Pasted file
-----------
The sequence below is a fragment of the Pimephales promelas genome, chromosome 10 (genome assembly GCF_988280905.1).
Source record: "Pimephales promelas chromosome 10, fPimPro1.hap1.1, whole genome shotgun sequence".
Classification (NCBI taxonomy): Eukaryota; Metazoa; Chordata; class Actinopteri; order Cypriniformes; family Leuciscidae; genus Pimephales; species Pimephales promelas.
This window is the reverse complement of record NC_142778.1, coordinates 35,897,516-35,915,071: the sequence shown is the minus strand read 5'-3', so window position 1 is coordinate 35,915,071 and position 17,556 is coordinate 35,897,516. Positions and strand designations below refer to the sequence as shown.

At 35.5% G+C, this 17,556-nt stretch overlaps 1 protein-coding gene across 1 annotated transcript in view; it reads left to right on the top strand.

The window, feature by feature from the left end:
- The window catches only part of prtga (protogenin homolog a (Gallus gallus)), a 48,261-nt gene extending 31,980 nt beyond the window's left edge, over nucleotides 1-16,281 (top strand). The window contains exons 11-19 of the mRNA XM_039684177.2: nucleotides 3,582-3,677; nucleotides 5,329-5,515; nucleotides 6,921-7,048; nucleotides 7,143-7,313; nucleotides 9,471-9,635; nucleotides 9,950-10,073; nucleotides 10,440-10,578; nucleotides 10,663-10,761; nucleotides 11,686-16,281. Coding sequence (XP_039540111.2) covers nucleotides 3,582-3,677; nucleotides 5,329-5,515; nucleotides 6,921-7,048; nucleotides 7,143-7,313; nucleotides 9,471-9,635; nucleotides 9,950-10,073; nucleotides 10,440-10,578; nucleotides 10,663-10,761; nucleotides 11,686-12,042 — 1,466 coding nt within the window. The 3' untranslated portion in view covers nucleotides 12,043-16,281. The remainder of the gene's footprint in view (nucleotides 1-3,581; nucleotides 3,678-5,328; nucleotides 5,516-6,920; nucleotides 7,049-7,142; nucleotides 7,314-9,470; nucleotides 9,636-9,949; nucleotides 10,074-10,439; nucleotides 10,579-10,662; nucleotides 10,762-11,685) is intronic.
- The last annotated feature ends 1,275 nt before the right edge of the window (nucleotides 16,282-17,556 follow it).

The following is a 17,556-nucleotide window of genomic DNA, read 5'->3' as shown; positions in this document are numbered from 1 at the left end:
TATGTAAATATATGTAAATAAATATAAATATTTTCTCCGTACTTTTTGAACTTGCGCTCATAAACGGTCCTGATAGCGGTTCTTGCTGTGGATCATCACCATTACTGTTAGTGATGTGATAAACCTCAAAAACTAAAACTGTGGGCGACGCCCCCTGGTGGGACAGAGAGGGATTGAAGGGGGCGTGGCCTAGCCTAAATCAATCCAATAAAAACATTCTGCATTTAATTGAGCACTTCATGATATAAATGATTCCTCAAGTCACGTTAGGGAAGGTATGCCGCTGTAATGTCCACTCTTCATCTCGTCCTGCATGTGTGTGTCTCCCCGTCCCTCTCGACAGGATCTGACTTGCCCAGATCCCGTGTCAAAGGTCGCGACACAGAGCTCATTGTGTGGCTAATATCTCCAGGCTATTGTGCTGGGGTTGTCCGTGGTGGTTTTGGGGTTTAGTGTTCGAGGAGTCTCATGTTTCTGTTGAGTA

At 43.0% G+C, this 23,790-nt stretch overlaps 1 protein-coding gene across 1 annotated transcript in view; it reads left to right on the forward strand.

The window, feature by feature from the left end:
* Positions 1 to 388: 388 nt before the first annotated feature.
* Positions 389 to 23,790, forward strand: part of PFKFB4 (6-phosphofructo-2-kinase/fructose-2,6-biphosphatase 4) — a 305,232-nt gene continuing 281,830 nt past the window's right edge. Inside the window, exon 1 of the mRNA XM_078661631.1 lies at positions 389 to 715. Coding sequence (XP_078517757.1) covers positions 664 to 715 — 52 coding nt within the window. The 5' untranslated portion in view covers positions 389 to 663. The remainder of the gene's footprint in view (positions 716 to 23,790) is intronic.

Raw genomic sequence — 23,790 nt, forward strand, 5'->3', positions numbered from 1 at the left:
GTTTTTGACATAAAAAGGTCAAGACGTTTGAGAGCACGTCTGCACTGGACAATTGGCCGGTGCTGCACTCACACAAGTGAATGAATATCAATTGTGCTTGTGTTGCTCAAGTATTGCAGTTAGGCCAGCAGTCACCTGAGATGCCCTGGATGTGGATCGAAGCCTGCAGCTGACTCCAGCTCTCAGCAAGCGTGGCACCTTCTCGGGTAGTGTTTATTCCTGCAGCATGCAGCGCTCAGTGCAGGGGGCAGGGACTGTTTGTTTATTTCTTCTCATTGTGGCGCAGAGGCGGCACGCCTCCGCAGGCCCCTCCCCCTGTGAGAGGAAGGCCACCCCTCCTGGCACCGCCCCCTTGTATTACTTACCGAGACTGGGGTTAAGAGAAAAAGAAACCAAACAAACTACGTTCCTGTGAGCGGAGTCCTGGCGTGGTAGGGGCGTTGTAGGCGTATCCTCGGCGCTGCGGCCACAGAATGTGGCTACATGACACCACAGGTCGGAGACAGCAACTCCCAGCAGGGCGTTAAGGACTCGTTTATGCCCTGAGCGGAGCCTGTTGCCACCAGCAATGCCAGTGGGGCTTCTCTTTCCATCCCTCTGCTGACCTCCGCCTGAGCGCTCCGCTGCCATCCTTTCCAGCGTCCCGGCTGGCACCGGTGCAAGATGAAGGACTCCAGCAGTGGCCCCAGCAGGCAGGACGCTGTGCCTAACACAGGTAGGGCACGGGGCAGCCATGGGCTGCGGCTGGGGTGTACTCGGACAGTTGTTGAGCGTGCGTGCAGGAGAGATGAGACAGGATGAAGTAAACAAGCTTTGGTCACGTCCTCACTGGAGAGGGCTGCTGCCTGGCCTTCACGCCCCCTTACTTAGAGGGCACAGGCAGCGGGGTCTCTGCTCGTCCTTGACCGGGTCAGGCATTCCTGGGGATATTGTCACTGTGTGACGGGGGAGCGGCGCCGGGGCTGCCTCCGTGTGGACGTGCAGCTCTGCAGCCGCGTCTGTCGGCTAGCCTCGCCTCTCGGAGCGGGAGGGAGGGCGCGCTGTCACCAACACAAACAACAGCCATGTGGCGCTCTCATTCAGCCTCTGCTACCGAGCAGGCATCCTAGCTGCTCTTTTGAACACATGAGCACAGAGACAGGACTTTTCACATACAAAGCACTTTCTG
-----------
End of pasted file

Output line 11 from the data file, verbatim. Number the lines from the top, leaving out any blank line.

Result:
At 43.0% G+C, this 23,790-nt stretch overlaps 1 protein-coding gene across 1 annotated transcript in view; it reads left to right on the forward strand.